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Voices Being Heard Only a Good Beginning

Too Much of a Good Thing

The deceptive thing about standing on the ocean shore and looking out at the water is that it looks as if the water ends. In reality, though, what we can see is only a very small part of an ocean that extends for miles beyond our view. The many streams, lakes and rivers that empty into the ocean must also be taken into account. All added up, something that from the ocean shore looks so comprehensible is actually much more involved.

This fall, the National Conference of Catholic Bishops waded once again into the waters of young adult ministry by passing an extensive 77-page pastoral plan for young adults entitled "Sons and Daughters of the Light: A Pastoral Plan for Ministry With Young Adults." Bishop Tod D. Brown of Boise, chairman of the laity committee, introduced the pastoral plan at the meeting and explained that it was so extensive because young adults are in so many stages of life.

According to the document, young adults currently make up approximately 30 percent of the total U.S. population. When speaking of young adults, the bishops refer to men and women in their late teens, 20's and 30's. That group is further defined to include single people, married couples--with children or without--and those considering vocations.

The bishops developed the plan after holding a series of town-hall type meetings with forums of young adults. Insights gained in those meetings are included throughout the document.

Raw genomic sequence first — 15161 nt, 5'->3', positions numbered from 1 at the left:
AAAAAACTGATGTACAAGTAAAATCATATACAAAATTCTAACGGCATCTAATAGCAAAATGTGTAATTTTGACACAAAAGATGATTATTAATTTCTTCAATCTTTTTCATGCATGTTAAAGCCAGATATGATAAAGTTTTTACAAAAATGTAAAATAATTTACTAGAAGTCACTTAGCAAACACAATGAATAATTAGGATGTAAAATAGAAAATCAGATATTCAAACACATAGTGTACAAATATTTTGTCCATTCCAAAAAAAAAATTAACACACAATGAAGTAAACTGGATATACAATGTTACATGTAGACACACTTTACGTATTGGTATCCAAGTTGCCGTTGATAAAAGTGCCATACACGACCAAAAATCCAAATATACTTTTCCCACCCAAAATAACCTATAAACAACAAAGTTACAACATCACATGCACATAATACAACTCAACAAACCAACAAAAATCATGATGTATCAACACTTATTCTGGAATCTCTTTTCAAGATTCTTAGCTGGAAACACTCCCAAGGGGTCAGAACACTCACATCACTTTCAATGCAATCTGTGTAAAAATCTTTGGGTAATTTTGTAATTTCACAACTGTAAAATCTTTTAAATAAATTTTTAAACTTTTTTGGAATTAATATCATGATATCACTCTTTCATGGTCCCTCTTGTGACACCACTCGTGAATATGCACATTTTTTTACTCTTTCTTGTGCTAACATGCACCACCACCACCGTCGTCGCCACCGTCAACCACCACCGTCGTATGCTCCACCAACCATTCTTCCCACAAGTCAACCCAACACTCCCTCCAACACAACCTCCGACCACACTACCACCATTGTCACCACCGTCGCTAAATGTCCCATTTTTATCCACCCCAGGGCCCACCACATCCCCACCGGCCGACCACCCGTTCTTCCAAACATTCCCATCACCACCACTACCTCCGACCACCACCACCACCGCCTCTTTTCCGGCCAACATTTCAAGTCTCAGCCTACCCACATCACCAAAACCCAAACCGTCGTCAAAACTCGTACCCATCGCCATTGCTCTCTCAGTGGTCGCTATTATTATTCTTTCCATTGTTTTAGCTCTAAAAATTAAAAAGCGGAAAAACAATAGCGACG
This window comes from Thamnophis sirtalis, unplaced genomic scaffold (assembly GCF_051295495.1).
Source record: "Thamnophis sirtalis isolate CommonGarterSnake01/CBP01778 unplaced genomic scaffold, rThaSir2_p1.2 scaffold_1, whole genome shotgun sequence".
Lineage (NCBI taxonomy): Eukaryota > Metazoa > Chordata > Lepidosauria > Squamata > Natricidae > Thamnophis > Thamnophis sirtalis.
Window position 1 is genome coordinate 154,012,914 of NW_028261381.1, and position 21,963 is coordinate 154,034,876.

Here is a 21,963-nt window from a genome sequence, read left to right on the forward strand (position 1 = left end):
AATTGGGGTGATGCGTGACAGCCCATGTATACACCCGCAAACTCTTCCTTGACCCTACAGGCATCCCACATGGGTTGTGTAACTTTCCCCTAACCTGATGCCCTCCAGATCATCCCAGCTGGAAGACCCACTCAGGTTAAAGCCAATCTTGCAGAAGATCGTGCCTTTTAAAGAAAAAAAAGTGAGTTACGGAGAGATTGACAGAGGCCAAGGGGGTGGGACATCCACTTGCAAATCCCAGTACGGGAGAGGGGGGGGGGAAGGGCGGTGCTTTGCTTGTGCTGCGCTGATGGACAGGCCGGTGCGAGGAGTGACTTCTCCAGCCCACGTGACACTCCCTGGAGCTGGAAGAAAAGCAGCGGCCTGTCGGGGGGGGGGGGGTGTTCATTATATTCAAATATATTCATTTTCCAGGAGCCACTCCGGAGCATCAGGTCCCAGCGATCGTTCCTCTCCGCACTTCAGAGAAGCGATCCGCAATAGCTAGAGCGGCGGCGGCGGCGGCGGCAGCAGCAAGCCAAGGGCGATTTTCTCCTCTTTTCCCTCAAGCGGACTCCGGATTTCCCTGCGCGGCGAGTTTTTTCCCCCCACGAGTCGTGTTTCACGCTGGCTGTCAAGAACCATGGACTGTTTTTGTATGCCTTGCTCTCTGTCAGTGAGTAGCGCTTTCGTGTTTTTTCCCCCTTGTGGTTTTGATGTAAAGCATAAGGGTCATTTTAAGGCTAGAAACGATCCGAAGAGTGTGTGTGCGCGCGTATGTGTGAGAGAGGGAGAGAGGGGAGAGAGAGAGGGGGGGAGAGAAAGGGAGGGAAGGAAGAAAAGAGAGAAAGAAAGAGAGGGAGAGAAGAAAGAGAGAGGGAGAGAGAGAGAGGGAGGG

In the Introduction of the document, the bishops list three goals which they hope to accomplish with this pastoral plan: 1) firmly state that young adults deserve the Church's attention, and that we, as members of a community of faith, must actively invite and welcome them into the life of the Church; 2) describe briefly the life situation of young adults so that the Church can effectively respond to their needs and concerns and 3) develop a comprehensive and workable plan of action for ministering with people in their late teens, 20's and 30's based on the four goals of connecting young adults with the Church, Jesus Christ, the mission of the Church in the world and a community of their peers.

Voices Being Heard

Michelle M. Mystkowski of Patchogue, New York, who is quoted in the document, says, "As a young adult in today's dynamic society, I, like so many other young adults, am hungry. I have felt a strong spiritual hunger, a hunger which stems from the need to discover who I am, who is my God, and what is my purpose in society....It is my hope that the Catholic Church will help guide me through this transitional period of my life....It is also my hope that the Catholic Church will provide us, as young adults, with the opportunities to truly feel an integral and necessary part of the Church community; to provide us the chance to gather with other young adults so that we may share and reflect on our life journey and self-discovery together."